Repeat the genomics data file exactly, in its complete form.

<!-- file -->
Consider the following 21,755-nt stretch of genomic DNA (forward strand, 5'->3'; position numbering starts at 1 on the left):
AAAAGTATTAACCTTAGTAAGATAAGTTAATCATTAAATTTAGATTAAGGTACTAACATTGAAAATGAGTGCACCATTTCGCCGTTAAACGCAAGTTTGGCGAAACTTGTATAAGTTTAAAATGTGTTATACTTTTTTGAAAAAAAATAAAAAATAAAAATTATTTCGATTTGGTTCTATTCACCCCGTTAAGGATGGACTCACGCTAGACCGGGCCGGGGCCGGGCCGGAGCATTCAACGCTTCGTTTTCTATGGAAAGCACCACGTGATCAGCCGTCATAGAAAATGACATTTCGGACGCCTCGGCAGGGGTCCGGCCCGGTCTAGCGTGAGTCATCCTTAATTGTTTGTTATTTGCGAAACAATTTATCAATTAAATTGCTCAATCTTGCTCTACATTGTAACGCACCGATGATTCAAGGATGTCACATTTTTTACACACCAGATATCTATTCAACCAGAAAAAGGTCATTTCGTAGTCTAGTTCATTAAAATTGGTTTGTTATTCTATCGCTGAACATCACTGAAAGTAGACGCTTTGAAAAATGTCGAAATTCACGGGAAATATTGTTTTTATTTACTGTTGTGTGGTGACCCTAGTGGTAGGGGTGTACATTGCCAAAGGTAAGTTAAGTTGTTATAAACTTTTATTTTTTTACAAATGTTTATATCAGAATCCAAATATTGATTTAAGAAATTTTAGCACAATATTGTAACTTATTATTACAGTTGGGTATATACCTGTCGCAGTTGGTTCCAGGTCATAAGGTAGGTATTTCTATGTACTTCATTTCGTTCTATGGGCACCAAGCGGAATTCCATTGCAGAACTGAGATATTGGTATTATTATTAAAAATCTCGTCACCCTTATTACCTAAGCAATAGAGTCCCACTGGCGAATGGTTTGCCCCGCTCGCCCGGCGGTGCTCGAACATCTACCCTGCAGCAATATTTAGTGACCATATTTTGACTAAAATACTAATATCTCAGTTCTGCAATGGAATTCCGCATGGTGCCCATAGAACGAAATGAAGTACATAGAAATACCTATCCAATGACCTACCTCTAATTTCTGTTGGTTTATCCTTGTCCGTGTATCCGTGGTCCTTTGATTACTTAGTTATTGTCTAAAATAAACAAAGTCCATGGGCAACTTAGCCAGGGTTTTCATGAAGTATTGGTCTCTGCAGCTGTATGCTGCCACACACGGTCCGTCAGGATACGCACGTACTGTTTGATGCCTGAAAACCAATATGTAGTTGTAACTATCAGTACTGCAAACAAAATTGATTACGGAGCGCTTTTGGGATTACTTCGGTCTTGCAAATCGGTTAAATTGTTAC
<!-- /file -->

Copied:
Consider the following 21,755-nt stretch of genomic DNA (forward strand, 5'->3'; position numbering starts at 1 on the left):
AAAAGTATTAACCTTAGTAAGATAAGTTAATCATTAAATTTAGATTAAGGTACTAACATTGAAAATGAGTGCACCATTTCGCCGTTAAACGCAAGTTTGGCGAAACTTGTATAAGTTTAAAATGTGTTATACTTTTTTGAAAAAAAATAAAAAATAAAAATTATTTCGATTTGGTTCTATTCACCCCGTTAAGGATGGACTCACGCTAGACCGGGCCGGGGCCGGGCCGGAGCATTCAACGCTTCGTTTTCTATGGAAAGCACCACGTGATCAGCCGTCATAGAAAATGACATTTCGGACGCCTCGGCAGGGGTCCGGCCCGGTCTAGCGTGAGTCATCCTTAATTGTTTGTTATTTGCGAAACAATTTATCAATTAAATTGCTCAATCTTGCTCTACATTGTAACGCACCGATGATTCAAGGATGTCACATTTTTTACACACCAGATATCTATTCAACCAGAAAAAGGTCATTTCGTAGTCTAGTTCATTAAAATTGGTTTGTTATTCTATCGCTGAACATCACTGAAAGTAGACGCTTTGAAAAATGTCGAAATTCACGGGAAATATTGTTTTTATTTACTGTTGTGTGGTGACCCTAGTGGTAGGGGTGTACATTGCCAAAGGTAAGTTAAGTTGTTATAAACTTTTATTTTTTTACAAATGTTTATATCAGAATCCAAATATTGATTTAAGAAATTTTAGCACAATATTGTAACTTATTATTACAGTTGGGTATATACCTGTCGCAGTTGGTTCCAGGTCATAAGGTAGGTATTTCTATGTACTTCATTTCGTTCTATGGGCACCAAGCGGAATTCCATTGCAGAACTGAGATATTGGTATTATTATTAAAAATCTCGTCACCCTTATTACCTAAGCAATAGAGTCCCACTGGCGAATGGTTTGCCCCGCTCGCCCGGCGGTGCTCGAACATCTACCCTGCAGCAATATTTAGTGACCATATTTTGACTAAAATACTAATATCTCAGTTCTGCAATGGAATTCCGCATGGTGCCCATAGAACGAAATGAAGTACATAGAAATACCTATCCAATGACCTACCTCTAATTTCTGTTGGTTTATCCTTGTCCGTGTATCCGTGGTCCTTTGATTACTTAGTTATTGTCTAAAATAAACAAAGTCCATGGGCAACTTAGCCAGGGTTTTCATGAAGTATTGGTCTCTGCAGCTGTATGCTGCCACACACGGTCCGTCAGGATACGCACGTACTGTTTGATGCCTGAAAACCAATATGTAGTTGTAACTATCAGTACTGCAAACAAAATTGATTACGGAGCGCTTTTGGGATTACTTCGGTCTTGCAAATCGGTTAAATTGTTAC